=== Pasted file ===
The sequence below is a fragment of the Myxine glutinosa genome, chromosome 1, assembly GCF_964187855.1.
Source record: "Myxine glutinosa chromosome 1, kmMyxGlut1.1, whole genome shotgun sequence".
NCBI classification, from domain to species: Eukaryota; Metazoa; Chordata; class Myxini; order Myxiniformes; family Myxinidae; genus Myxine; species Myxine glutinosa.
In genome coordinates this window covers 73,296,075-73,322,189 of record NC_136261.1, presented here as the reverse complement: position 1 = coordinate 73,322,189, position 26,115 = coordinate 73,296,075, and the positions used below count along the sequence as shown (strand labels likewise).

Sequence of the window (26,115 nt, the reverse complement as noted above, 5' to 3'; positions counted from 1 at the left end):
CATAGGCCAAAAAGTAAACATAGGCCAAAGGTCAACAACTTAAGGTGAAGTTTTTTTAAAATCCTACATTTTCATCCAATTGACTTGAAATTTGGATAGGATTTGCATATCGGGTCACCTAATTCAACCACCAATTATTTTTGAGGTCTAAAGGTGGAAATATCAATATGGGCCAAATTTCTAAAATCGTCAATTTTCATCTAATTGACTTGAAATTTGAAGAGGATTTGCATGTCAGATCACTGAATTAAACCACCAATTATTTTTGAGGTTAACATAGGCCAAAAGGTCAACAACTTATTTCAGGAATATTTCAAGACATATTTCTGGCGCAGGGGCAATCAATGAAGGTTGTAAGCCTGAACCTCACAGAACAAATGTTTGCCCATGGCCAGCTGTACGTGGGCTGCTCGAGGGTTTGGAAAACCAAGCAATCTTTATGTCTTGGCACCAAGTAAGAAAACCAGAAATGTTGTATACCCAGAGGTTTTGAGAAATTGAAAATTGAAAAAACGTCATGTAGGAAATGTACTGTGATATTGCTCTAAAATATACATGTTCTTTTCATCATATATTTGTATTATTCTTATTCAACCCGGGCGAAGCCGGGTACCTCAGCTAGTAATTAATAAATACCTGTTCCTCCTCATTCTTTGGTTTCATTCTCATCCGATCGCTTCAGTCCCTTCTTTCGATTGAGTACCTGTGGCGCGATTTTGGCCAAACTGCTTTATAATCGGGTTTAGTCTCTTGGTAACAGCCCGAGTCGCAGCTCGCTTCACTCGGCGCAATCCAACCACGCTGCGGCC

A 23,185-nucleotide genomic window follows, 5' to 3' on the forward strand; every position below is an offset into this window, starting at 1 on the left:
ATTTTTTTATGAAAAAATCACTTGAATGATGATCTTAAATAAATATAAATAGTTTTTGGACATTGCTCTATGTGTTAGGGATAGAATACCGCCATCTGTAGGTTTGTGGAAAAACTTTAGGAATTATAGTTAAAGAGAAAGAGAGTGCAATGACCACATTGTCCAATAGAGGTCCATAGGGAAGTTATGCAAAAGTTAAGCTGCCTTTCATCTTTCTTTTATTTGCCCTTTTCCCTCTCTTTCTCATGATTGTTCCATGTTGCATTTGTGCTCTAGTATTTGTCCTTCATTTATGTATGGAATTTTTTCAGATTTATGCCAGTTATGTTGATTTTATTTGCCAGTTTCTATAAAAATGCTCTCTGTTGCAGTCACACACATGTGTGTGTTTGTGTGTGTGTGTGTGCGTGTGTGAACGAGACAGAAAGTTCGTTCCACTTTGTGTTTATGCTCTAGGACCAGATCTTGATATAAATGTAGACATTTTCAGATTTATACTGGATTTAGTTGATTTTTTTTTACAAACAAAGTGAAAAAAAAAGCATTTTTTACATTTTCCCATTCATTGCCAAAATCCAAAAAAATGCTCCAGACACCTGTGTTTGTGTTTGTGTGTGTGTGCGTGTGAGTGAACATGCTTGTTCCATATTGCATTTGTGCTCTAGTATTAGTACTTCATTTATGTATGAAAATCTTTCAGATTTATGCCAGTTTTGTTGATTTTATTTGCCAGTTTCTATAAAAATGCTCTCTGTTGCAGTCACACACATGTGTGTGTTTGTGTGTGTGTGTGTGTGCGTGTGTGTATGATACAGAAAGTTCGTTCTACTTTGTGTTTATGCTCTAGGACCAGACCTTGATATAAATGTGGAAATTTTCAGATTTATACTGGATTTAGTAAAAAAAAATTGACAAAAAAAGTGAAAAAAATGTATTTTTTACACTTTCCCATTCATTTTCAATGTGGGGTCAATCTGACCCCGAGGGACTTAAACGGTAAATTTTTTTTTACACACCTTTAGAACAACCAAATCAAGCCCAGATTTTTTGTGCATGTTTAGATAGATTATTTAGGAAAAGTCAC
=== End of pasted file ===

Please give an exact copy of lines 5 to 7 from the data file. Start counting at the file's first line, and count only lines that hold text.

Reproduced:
Sequence of the window (26,115 nt, the reverse complement as noted above, 5' to 3'; positions counted from 1 at the left end):
CATAGGCCAAAAAGTAAACATAGGCCAAAGGTCAACAACTTAAGGTGAAGTTTTTTTAAAATCCTACATTTTCATCCAATTGACTTGAAATTTGGATAGGATTTGCATATCGGGTCACCTAATTCAACCACCAATTATTTTTGAGGTCTAAAGGTGGAAATATCAATATGGGCCAAATTTCTAAAATCGTCAATTTTCATCTAATTGACTTGAAATTTGAAGAGGATTTGCATGTCAGATCACTGAATTAAACCACCAATTATTTTTGAGGTTAACATAGGCCAAAAGGTCAACAACTTATTTCAGGAATATTTCAAGACATATTTCTGGCGCAGGGGCAATCAATGAAGGTTGTAAGCCTGAACCTCACAGAACAAATGTTTGCCCATGGCCAGCTGTACGTGGGCTGCTCGAGGGTTTGGAAAACCAAGCAATCTTTATGTCTTGGCACCAAGTAAGAAAACCAGAAATGTTGTATACCCAGAGGTTTTGAGAAATTGAAAATTGAAAAAACGTCATGTAGGAAATGTACTGTGATATTGCTCTAAAATATACATGTTCTTTTCATCATATATTTGTATTATTCTTATTCAACCCGGGCGAAGCCGGGTACCTCAGCTAGTAATTAATAAATACCTGTTCCTCCTCATTCTTTGGTTTCATTCTCATCCGATCGCTTCAGTCCCTTCTTTCGATTGAGTACCTGTGGCGCGATTTTGGCCAAACTGCTTTATAATCGGGTTTAGTCTCTTGGTAACAGCCCGAGTCGCAGCTCGCTTCACTCGGCGCAATCCAACCACGCTGCGGCC

A 23,185-nucleotide genomic window follows, 5' to 3' on the forward strand; every position below is an offset into this window, starting at 1 on the left: